The princess returned to her husband and told him what her father had said, and then began to prepare some provisions for the journey. When these were ready, and the king had sent the letter for the bird, Peppercorn took a kind leave of his wife, and went down to the lake-shore, where he soon found the nest of the giant-bird and her little ones in it, though she herself was not there. So he sat down to wait under the tree where the nest was. As he sat there, he heard the little birds chirping very restlessly and anxiously. Then he saw that the lake was beginning to throw up high waves, and soon a monster came out of the water and made straight for the nest to swallow the young birds.
Peppercorn, however, did not stop long to think about the matter, but quickly drew his wonderful sword and killed the monster. It happened that the giant-bird was just coming back, and when she saw Peppercorn under the tree, she shrieked as she ran up to kill him, 'Now I have caught you--you who have been killing all my little ones for so many years! Now you shall pay me for it, for I will kill you!' But the little birds from their nest high in the tree, cried out to her, 'Don't do him any harm! he has saved us from being swallowed by a monster who came out of the lake to kill us.'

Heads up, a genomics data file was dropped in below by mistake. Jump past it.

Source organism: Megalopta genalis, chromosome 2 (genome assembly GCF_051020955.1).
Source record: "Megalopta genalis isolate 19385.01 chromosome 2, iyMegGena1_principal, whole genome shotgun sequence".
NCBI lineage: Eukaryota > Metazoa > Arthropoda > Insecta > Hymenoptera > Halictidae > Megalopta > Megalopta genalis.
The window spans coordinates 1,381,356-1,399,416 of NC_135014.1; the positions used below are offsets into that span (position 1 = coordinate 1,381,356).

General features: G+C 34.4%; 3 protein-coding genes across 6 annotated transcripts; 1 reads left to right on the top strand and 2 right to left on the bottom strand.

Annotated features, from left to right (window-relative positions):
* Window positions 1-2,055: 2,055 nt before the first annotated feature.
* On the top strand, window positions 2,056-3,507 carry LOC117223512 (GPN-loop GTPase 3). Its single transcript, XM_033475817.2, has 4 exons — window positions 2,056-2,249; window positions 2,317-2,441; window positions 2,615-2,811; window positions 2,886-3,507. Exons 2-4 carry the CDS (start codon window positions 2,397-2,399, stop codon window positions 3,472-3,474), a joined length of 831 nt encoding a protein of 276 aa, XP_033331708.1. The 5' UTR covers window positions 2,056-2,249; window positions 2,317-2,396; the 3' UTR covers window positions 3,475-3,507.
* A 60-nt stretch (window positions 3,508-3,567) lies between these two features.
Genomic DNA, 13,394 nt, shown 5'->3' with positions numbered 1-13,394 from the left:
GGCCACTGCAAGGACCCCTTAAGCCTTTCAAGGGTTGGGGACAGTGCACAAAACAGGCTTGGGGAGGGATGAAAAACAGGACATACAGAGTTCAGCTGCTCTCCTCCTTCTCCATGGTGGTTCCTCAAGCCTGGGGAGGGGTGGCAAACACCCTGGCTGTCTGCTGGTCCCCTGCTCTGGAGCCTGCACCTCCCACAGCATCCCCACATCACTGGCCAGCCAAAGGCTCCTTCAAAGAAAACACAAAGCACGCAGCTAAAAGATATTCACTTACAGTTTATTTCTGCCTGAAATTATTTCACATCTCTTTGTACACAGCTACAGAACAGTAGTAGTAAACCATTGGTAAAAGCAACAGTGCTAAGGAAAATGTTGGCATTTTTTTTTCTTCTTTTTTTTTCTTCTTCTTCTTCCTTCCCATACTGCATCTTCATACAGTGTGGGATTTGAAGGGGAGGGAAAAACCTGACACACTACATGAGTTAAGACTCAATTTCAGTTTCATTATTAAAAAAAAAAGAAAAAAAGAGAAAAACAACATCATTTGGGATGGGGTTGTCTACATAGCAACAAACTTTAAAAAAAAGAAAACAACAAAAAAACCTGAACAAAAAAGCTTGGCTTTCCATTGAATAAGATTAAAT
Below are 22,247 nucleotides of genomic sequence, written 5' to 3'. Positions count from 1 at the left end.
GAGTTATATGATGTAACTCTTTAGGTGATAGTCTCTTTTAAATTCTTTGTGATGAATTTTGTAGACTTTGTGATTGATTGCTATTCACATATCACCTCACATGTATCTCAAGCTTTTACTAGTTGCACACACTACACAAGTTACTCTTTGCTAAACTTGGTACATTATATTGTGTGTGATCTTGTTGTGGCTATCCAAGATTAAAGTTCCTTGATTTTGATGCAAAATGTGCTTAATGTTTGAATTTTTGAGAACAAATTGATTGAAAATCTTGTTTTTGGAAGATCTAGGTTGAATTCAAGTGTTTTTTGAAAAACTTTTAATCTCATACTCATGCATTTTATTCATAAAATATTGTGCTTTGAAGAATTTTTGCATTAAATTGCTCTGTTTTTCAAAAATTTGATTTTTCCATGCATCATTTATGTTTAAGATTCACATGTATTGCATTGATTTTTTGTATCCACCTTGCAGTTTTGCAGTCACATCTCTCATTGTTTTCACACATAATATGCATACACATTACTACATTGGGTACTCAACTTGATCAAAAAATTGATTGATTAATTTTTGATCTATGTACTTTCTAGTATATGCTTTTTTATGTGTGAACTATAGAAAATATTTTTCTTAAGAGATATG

Meanwhile, Peppercorn went to her, and presented the king's letter. The giant-bird read it through carefully, and then said to him, 'Go home and kill twelve sheep. Fill their skins with water, and bring them here, together with the flesh of the sheep.'
Peppercorn went back to the king, who at once ordered that he should be supplied with the flesh of twelve sheep, as well as with twelve sheep-skins full of fresh water. With this provision Peppercorn returned to the shore of the lake.
Then the giant-bird placed the twelve skins full of water under her left wing, and the flesh of the twelve sheep under her right, and took Peppercorn on her back. This done, she told him that he must watch well her movements, and when she turned her beak to the left side, he must give her water, and when she turned it to the right he must give her meat. After impressing these directions upon Peppercorn, the giant-bird rose with her triple load in the air, and flew straight up towards the other world. As she flew she turned, from time to time, her beak, now to the left and then to the right, and Peppercorn gave her water or meat, as she had directed him to do. At last, however, all the meat disappeared. So, when the giant-bird turned her beak once more to the right, Sir Peppercorn, having no more meat to give her, and fearing some evil might happen if he did not satisfy her, took out his knife, and, cutting a piece of flesh from the sole of his right foot, gave it to her.